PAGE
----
Ford Appears Ready to Admit Defeat on More Competitive Vehicle Segments
Ford make quite the splash in 2018 when it announced the company would no longer be selling sedans in the U.S. Five years later, and it looks like the American automaker could also be preparing to pull out of other vehicle segments and further streamline its lineup.
Ford could pull out of the ultra-competitive small SUV segment
The compact SUV class is flooded with options, but Ford may no longer be a player in the fray. Kelley Blue Book reported Ford CEO Jim Farley told investors May 22 the brand may limit its presence in segments in which it trails the competition. The Associated Press reported Farley said the company will “reduce investment in hypercompetitive market segments,” using the two-row SUV class as an example.
For 2023, Ford offers the Escape and Bronco Sport within the two-row SUV class, along with the Lincoln Corsair that shares much of its underpinnings with the Escape.
The Bronco Sport and Escape are hardly sales duds—137,000 Escapes were sold in 2022 with nearly 100,000 Bronco Sports moved—but these models are still far behind segment leaders. The Mazda CX-5, Hyundai Tucson, Nissan Rogue, Honda CR-V, and Toyota RAV4 all moved in greater numbers than Ford’s models. The CR-V and RAV4 each sold more than the Escape and Bronco Sport combined.
Farley’s comments suggest Ford may no longer willing to play fifth fiddle behind these Japanese and Korean models. But is the company waving the white flag and admitting it would rather pull out of the compact SUV versus lag behind its competition? Or is the automaker allowing itself to further invest in the automotive classes in which it excels, such as the sport coupe segment with the Mustang or the biggest sales champ of them all, the F-150?
Either way, Ford’s decision to pull out of a major segment is not without precedent.
Ford’s potential move could pay off
It remains to be seen if—or when—Ford could follow up on leaving the small SUV class, but if those plans come to fruition, it could allow the company to further streamline its efforts.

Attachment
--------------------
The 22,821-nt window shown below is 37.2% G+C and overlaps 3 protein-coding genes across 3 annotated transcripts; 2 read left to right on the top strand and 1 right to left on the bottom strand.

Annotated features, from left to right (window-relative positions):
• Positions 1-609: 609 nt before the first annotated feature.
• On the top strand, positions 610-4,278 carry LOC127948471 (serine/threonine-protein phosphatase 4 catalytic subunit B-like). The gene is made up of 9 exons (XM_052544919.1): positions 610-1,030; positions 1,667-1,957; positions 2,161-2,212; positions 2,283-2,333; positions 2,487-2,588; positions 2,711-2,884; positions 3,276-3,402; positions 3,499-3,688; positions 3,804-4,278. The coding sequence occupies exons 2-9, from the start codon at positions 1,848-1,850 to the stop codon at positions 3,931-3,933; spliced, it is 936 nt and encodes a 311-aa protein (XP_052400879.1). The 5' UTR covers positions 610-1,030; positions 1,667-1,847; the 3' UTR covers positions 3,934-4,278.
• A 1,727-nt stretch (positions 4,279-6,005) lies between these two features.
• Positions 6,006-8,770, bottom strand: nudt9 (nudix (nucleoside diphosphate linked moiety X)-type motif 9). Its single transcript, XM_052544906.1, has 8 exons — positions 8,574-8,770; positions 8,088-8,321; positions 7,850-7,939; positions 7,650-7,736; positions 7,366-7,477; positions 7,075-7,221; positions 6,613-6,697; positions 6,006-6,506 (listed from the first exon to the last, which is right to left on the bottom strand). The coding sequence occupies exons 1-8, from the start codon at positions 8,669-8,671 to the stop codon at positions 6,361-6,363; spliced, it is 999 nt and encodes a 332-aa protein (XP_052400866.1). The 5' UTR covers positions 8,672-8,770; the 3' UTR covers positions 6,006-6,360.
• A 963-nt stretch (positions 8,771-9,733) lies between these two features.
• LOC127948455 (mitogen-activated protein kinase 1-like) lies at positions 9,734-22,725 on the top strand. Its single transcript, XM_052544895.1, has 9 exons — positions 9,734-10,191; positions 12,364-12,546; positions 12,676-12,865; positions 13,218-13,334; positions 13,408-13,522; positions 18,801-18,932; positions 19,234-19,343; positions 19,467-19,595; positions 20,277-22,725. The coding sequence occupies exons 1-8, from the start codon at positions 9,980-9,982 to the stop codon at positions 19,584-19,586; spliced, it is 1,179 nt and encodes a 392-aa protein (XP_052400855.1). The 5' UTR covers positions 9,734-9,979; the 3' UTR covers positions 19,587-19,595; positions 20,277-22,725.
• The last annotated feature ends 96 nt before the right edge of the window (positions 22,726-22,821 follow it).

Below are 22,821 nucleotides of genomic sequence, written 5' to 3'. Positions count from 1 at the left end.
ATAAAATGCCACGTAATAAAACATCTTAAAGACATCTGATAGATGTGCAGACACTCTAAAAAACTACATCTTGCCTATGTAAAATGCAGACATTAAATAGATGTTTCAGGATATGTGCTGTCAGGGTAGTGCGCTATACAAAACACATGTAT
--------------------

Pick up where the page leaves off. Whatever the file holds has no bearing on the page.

That is particularly notable as Ford hasn’t announced any ambitious overall plans for its electrified era unlike most automakers, save for its recent announcement Ford owners will be permitted to use Tesla’s Supercharger network. GM, meanwhile, is already hedging its bets with the shapeshifting Ultium platform.
Ford’s move, if it comes to fruition, could be somewhat of a repeat of its decision to pull out of the sedan segment. The company hasn’t exactly faltered by not offering sedans since 2019, and that move allowed the company to hone-in on developing electrified F-150s and get its popular Mustang Mach-E out the door that same year.
Ford recently stated it would be “leveraging its iconic nameplates,” and teased a four-door Mustang design sketch. Perhaps Ford would rather concentrate its efforts on maximizing the success of the traditional Mustang and the Mach-E to further expand the ‘Stang lineup.
Discontinuing its small SUVs would certainly make such a move far more viable for the company.
Ford will still have a large share of the larger SUV segment
Ford will still have strong stake in the mid-size and full-size segments with the Explorer and Expedition, respectively, even if it leaves the compact class. The Explorer was the 14th best-selling vehicle of 2022, and the Expedition has far less competition in the large SUV class.